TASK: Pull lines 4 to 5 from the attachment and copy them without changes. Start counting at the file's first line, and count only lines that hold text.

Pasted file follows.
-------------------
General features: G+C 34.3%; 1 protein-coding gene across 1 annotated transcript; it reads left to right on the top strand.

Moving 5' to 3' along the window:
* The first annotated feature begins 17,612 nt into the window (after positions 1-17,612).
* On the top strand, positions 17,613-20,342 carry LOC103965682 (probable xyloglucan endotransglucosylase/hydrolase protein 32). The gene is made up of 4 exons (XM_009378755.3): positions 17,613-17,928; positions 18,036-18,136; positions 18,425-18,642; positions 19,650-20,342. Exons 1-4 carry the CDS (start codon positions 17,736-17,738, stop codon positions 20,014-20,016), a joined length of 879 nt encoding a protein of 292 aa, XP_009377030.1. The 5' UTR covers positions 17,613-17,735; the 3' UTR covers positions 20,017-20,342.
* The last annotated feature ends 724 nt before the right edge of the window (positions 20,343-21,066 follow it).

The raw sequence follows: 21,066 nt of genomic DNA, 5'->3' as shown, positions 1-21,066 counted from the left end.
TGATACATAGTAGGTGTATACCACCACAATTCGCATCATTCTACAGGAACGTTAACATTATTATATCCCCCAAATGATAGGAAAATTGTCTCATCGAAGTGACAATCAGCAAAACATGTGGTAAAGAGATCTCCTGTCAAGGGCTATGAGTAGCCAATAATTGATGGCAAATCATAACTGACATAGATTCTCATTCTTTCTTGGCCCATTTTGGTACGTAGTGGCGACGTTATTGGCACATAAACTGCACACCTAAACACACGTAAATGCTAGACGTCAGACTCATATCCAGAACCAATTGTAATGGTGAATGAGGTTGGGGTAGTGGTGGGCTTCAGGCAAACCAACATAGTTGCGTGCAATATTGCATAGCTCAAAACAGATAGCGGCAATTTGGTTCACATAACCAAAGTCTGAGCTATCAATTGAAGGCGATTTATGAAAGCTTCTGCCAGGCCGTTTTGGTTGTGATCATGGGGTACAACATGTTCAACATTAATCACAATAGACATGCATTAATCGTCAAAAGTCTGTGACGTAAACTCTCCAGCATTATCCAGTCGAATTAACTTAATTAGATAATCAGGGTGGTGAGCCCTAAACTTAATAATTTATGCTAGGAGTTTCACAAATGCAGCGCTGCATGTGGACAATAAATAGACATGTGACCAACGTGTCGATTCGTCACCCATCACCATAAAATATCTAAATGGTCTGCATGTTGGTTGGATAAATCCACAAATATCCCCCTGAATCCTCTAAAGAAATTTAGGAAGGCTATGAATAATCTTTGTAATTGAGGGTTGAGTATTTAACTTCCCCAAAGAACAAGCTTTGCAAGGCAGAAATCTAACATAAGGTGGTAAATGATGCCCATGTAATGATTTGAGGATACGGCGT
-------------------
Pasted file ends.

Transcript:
* On the top strand, positions 17,613-20,342 carry LOC103965682 (probable xyloglucan endotransglucosylase/hydrolase protein 32). The gene is made up of 4 exons (XM_009378755.3): positions 17,613-17,928; positions 18,036-18,136; positions 18,425-18,642; positions 19,650-20,342. Exons 1-4 carry the CDS (start codon positions 17,736-17,738, stop codon positions 20,014-20,016), a joined length of 879 nt encoding a protein of 292 aa, XP_009377030.1. The 5' UTR covers positions 17,613-17,735; the 3' UTR covers positions 20,017-20,342.
* The last annotated feature ends 724 nt before the right edge of the window (positions 20,343-21,066 follow it).